Thanks for Your Input, Governor Christie.
Days after Phil Murphy’s call for a publicly-owned Bank of New Jersey sent shockwaves across state and national media, the proposal received an unexpected favor: Governor Chris Christie attacked it, saying the bank itself would eventually need to be bailed out and invoking the common trope that government bureaucrats shouldn’t be running the banks.
Murphy, a Democrat and the only declared candidate for New Jersey governor (the election is next year), quickly had his campaign team respond: “Given Chris Christie’s nine credit downgrades, lagging economic growth, budget shortfalls built on putting politics before families, broken promises, and subservience to Donald Trump, we’ll consider the source.”
When fallen governors attack you with stale anti-regulatory arguments, you’re probably on the right side of history. But Murphy could also have responded by mentioning Christie’s addiction to toxic debt and gargantuan secret fees paid to Wall Street firms to mismanage the state’s pension funds – the very kind of financial apocalypse public banks aim to solve. Under Christie, the state’s pension fund management fees went from $141 million in 2010 to $600 million in 2014. That’s about $1.6 million per day. In 2015, they’d grown to a staggering $720 million.
New Jersey has long been a testing ground for nearby Wall Street’s extractive banking practices. Like Pennsylvania and New York itself, New Jersey communities are besieged by city and county debt and fees. Public banks would serve most governmental financial needs, managing money in ways that would meet the three most important criteria for how banks should handle public money: minimizing risk exposure, ensuring liquidity and optimizing earnings. Wall Street has failed miserably at the first two, offsetting any success that would otherwise come of the third. Wall Street exposes governments to devastating risk and fails to lend adequate credit even in good times. Cities and people have died, schools closed, bridges crumbled, as a result.
Against this backdrop, and smoldering New Jersey political and economic realities, Murphy called Christie’s economic thinking “outdated,” and “a zero-sum economy where some are able to succeed only because others have been left by the wayside.” New Jersey, he said, should establish a North Dakota-style public bank, providing low-interest financing to small businesses, college students, and local governments.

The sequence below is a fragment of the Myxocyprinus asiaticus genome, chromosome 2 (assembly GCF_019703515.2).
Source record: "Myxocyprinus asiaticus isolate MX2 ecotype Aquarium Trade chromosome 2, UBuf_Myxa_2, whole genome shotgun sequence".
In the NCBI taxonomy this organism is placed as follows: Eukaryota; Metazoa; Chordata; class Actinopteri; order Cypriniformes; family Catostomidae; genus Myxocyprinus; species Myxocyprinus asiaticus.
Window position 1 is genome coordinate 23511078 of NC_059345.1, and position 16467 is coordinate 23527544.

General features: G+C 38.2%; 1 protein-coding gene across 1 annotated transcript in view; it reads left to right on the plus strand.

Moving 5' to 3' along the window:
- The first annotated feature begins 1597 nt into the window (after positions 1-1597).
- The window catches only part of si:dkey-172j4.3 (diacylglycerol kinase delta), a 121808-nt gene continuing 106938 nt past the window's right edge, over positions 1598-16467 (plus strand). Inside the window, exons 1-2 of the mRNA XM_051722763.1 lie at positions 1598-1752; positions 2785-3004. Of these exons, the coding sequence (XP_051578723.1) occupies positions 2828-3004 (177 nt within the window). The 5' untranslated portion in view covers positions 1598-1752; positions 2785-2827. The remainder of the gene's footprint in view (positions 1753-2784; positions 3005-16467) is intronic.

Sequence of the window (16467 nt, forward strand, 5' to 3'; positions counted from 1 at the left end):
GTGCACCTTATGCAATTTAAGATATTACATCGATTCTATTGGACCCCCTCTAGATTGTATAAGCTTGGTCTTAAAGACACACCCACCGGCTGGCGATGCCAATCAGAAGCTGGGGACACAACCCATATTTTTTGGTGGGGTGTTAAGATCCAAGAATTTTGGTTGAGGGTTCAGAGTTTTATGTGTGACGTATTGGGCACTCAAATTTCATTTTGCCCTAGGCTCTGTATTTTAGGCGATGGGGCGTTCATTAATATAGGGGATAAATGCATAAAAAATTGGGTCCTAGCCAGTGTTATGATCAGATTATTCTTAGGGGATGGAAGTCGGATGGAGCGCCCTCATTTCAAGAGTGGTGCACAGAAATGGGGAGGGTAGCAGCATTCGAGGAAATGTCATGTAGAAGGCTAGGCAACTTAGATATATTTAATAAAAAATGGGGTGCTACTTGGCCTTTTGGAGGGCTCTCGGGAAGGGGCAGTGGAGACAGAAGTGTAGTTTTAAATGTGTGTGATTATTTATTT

Class Traitors and Public Banks
Murphy, a former Goldman Sachs executive, has jumped from the predatory ship and joined the ranks of the robbed and maltreated. Like Robin Hood, he’s a rogue nobleman, but unlike Robin Hood, who merely redistributed wealth, Murphy knows a public bank will create wealth from the ground up.
Why would a former Goldman Sachs executive embrace public banking? It’s not unprecedented: Nomi Prins, a biting critic of Wall Street and a fan of public banking, served in upper management at both Goldman Sachs and Bear Sterns before deciding they needed to be destroyed. Like the colonial elite who became enmeshed in debts to Britain and so joined the American Revolution, some members of the ruling class are jumping ship, a phenomenon I’ve discussed with economist Richard Wolff a couple of times. Wolff told me he thinks Murphy “knows what shenanigans go on in big banks and investment houses like Goldman,” but that “as a Democrat, he cannot attack pensioners the way other, especially Republican governors have,” and that a public bank would, among other things, be “less politically costly” than letting pension plans burn.
Ellen Brown, author of Web of Debt and The Public Bank Solution and co-founder of the Public Banking Institute, told me that while she couldn’t guess Murphy’s motives, she was happy he crossed over to the other side. “Our biggest hurdle has always been that legislators don’t understand how banking works,” she said. “They don’t understand that banks don’t lend their deposits but actually create deposits when they make loans, and that they’re wasting a huge opportunity by giving their revenues away to Wall Street to leverage for that purpose. It takes a banker to understand why states should have their own banks!”